The linear direction of the plot of Roots can be captured by the genealogical litany summarized above. The saga, however, incorporates the violence and degradation experienced by slaves at every turn in the story, from the inhumane capture of young men and women on the shores of West Africa and the unspeakable horrors of the subsequent Middle Passage across the Atlantic Ocean, to the beatings, rapes, mutilations, and brutal living and working conditions to which slaves were routinely subjected, when they were not being bought and sold in marketplaces. Each generation from Kunta Kinte on preserves memories of the ancestral past while achieving incremental and achingly slow progress toward the day when they would be slaves no more.
Roots riveted public attention on one of the most painful chapters of American history, and yet it was read—and in its television version, watched—by millions of Americans, black and white. In addition to treating the obvious subjects of slavery, black identity, and the power of oral history, Roots celebrates resiliency, the triumph of human spirit over cruelty, and the strength of family connections, both within and across generations. Families work together to protect their members. Children are taught that principles are worthy of risk. Ancestral memories are preserved and passed on through the telling of stories to one's children, and humankind's universal search for its identity is given a personal face. These themes cross racial and ethnic boundaries and help account for the book's immense popularity. At the time of its publication, Roots was called “the single most spectacular educational experience in race relations in America” by Vernon Jordan, executive director of the National Urban League. The creative revelation of one family's story opened doors that had long been locked, in individual families and in American culture as a whole.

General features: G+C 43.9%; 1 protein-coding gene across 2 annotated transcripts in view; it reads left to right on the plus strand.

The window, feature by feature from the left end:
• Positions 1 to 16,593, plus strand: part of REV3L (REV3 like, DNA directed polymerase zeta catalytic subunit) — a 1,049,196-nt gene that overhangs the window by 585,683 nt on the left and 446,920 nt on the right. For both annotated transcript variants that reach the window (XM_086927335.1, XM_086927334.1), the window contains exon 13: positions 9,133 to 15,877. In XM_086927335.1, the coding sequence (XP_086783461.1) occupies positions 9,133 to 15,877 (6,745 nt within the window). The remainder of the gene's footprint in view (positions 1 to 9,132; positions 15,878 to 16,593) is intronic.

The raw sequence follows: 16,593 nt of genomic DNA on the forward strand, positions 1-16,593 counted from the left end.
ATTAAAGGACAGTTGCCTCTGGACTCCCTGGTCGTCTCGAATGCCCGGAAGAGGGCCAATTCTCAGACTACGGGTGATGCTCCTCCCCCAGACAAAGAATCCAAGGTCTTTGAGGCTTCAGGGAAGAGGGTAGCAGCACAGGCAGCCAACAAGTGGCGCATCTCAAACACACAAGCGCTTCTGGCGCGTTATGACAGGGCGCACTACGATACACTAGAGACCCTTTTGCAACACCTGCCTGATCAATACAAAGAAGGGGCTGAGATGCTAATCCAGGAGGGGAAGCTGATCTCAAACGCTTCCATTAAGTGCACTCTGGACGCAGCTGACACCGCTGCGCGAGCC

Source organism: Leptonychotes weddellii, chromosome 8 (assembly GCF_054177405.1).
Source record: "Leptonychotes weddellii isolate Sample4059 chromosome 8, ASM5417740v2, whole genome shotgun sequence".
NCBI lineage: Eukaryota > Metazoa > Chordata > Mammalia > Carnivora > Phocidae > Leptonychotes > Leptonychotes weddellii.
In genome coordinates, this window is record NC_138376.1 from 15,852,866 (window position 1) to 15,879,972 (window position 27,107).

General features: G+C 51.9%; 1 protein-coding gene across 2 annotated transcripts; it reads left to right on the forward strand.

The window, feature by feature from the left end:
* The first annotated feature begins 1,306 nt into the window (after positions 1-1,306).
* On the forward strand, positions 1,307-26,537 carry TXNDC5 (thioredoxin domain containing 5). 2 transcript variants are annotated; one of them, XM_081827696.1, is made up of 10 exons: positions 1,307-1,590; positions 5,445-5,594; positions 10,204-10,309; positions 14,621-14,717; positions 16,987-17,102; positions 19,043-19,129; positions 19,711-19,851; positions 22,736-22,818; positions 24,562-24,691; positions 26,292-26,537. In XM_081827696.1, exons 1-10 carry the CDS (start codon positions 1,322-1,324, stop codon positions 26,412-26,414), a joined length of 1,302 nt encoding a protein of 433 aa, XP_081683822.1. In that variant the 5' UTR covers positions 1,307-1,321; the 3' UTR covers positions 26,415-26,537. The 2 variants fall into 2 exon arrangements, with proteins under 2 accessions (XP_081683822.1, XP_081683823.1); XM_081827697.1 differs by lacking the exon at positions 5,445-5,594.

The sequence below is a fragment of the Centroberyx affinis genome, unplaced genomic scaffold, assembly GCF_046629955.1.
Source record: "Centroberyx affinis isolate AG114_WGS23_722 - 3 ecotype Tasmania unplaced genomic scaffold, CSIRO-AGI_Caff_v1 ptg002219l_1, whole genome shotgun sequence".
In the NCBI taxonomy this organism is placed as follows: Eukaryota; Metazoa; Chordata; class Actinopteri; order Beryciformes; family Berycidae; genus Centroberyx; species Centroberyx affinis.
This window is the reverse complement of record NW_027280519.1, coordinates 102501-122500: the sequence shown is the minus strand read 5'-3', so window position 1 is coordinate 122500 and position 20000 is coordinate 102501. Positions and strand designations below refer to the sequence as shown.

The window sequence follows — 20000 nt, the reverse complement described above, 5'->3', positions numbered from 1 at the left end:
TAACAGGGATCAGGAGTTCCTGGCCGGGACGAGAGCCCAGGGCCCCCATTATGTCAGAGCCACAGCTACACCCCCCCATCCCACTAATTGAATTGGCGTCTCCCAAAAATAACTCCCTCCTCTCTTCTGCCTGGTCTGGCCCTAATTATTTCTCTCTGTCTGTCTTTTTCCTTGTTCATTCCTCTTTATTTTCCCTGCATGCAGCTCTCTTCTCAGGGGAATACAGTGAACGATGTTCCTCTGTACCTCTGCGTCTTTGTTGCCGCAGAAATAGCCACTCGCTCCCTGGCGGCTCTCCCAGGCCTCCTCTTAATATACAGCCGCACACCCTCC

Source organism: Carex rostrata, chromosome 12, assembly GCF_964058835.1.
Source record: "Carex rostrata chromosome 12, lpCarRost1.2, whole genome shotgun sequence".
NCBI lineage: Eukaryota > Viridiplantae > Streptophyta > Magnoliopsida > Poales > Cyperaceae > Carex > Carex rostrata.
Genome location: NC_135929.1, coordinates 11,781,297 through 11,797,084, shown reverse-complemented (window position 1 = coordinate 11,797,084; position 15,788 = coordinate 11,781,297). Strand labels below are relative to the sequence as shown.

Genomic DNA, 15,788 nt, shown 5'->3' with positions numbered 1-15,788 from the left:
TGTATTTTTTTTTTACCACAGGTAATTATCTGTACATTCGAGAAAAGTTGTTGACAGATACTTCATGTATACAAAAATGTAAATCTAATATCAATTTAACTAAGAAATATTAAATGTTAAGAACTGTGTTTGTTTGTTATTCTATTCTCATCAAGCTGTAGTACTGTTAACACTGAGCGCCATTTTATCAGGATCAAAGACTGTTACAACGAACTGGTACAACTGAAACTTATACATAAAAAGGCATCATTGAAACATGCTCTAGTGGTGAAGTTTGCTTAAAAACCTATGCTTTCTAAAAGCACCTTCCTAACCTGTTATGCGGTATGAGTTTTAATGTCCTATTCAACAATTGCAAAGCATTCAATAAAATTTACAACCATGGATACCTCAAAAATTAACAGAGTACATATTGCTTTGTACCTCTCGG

Although critics generally lauded Roots, they seemed unsure whether to treat the work as a novel or as a historical account. While the narrative is based on factual events, the dialogue, thoughts, and emotions of the characters are fictionalized. Haley himself described the book as “faction,” a mixture of fact and fiction. Most critics concurred and evaluated Roots as a blend of history and entertainment. Newsweek applauded Haley's decision to fictionalize: “Instead of writing a scholarly monograph of little social impact, Haley has written a blockbuster in the best sense—a book that is bold in concept and ardent in execution, one that will reach millions of people and alter the way we see ourselves.” Some black leaders viewed Roots “as the most important civil rights event since the 1965 march on Selma,” according to Time.
Not all the attention accorded Roots was positive, however. In 1977 two published authors, Margaret Walker and Harold Courlander, alleged separately that Haley plagiarized their work in Roots. Charges brought by Walker were later dropped, but Haley admitted that he unknowingly lifted three paragraphs from Courlander's The African (1968). A settlement was reached whereby Haley paid Courlander ＄500,000. The same year other accusations arose, alleging that Haley had altered data to fit his objectives, fabricating ancestors and changing timelines or geographic details to make the story into the one he wanted to tell. These charges were never proven or resolved, but Haley's supporters maintain that the author never claimed Roots was a factual document, calling it instead a work of “faction,” fiction based on the facts of his ancestry, as he discovered them. Despite these controversies, the public image of Roots doesn't seem to have suffered. It is still widely read in schools, and many college and university history and literature programs consider it an essential part of their curriculum.